Most Recent Articles In People
Latest People Articles
- Model Call: Esmeralda Seay-Reynolds
- Allen Questrom Donates $50M to Boston University
- Boston University Renames Business School After Allen Questrom
More Articles By
At Vanity Fair’s kickoff party for the Tribeca Film Festival Tuesday night, there were movie stars galore, socialites by the truckload and at least a hundred BlackBerrys and other handheld devices that were constantly being pulled out to check the results of the Democratic Primary in Pennsylvania. “We’ve got a TV that’ll be showing the results during dinner,” offered Graydon Carter, as guests such as Robert De Niro, Anjelica Huston, Larry David, David Bowie, Sigourney Weaver, James Gandolfini and Zoe Kravitz ascended the stairs of the State Supreme Courthouse for cocktails.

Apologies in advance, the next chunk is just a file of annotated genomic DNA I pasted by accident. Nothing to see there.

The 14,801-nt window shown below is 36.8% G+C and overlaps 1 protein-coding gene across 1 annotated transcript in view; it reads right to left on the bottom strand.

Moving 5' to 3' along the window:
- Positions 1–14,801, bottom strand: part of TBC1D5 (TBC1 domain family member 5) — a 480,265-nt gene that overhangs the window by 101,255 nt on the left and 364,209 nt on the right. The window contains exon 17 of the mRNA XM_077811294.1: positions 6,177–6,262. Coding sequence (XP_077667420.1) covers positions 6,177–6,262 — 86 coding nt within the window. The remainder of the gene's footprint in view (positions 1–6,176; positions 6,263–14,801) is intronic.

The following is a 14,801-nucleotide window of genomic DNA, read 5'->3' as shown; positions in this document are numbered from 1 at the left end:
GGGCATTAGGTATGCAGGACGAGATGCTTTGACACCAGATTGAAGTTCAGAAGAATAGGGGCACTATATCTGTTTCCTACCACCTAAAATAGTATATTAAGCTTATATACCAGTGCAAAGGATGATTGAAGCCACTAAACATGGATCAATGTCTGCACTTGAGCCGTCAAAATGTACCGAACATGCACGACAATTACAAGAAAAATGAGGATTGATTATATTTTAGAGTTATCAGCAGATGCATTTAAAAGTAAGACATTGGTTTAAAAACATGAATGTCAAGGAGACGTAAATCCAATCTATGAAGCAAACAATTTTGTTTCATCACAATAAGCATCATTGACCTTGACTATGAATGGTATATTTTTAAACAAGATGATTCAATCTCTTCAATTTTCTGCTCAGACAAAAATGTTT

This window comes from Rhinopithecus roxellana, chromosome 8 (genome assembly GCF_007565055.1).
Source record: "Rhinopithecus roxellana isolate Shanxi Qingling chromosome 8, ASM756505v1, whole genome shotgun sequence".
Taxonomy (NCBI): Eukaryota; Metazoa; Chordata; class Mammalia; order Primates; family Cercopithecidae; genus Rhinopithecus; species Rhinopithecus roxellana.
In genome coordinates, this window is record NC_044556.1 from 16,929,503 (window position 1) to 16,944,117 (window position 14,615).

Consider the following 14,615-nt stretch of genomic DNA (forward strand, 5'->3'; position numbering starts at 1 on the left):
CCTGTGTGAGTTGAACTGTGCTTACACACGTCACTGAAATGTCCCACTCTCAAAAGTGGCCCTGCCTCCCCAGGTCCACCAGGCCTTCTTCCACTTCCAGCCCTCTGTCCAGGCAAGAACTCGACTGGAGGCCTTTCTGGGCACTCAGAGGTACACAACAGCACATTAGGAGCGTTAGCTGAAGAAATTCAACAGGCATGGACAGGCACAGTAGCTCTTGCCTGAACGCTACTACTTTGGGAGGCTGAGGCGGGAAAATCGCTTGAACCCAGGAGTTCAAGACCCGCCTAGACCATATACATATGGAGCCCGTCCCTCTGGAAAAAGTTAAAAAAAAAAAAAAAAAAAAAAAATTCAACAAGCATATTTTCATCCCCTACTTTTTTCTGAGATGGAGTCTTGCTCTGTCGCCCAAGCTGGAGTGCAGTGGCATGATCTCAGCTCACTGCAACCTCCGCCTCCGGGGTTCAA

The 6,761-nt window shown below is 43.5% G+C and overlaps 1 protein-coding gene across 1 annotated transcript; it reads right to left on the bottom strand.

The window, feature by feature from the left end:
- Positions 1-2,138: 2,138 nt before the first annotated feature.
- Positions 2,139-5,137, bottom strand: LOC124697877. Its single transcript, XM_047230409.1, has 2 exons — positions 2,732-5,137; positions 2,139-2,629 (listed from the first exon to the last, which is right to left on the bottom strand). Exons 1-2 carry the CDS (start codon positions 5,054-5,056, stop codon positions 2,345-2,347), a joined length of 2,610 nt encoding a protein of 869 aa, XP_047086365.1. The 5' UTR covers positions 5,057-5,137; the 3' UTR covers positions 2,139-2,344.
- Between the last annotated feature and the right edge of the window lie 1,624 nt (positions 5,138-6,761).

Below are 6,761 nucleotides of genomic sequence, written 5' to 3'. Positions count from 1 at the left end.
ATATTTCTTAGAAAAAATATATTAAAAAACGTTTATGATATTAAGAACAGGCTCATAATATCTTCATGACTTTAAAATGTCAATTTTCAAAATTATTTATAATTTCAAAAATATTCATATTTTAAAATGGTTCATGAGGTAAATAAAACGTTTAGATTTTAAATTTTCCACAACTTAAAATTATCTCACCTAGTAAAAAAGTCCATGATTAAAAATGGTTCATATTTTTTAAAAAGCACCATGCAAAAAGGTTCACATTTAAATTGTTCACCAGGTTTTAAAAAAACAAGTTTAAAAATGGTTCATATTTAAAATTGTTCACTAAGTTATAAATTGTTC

Jerry Seinfeld was relying on an Internet connection from his wife Jessica’s Smartphone. Vh1’s John Sykes did him one better by placing calls directly to the Clinton campaign to find out how the candidate was doing. Even Muffie Potter Aston seemed engaged, if perhaps a little less passionate about the merits of Hillary or Barack. “I’m a Demapublican,” she quipped. “I started out life as a Republican, then became a Republicrat, now I’m a Demapublican. I guess you could say I’m evolving.”
There was also talk on the steps of another political race. “Third term, third term!” boomed Deborah Grubman, upon Mayor Michael Bloomberg’s arrival with Diana Taylor. “No, no,” he laughed. “And I’m not buying The New York Times, either.”
“Forget that,” said Grubman’s husband, Allen, the entertainment lawyer. “How about the Star and the National Enquirer?”
“Are they for sale?” Bloomberg asked.
For his part, the mayor didn’t think the never-ending primary was nearly as big of a deal as the pundits and journalists do. “I think there are three great candidates and all of them have a chance. The more candidates we have to choose from, the better,” he said.
Photos By: Steve Eichner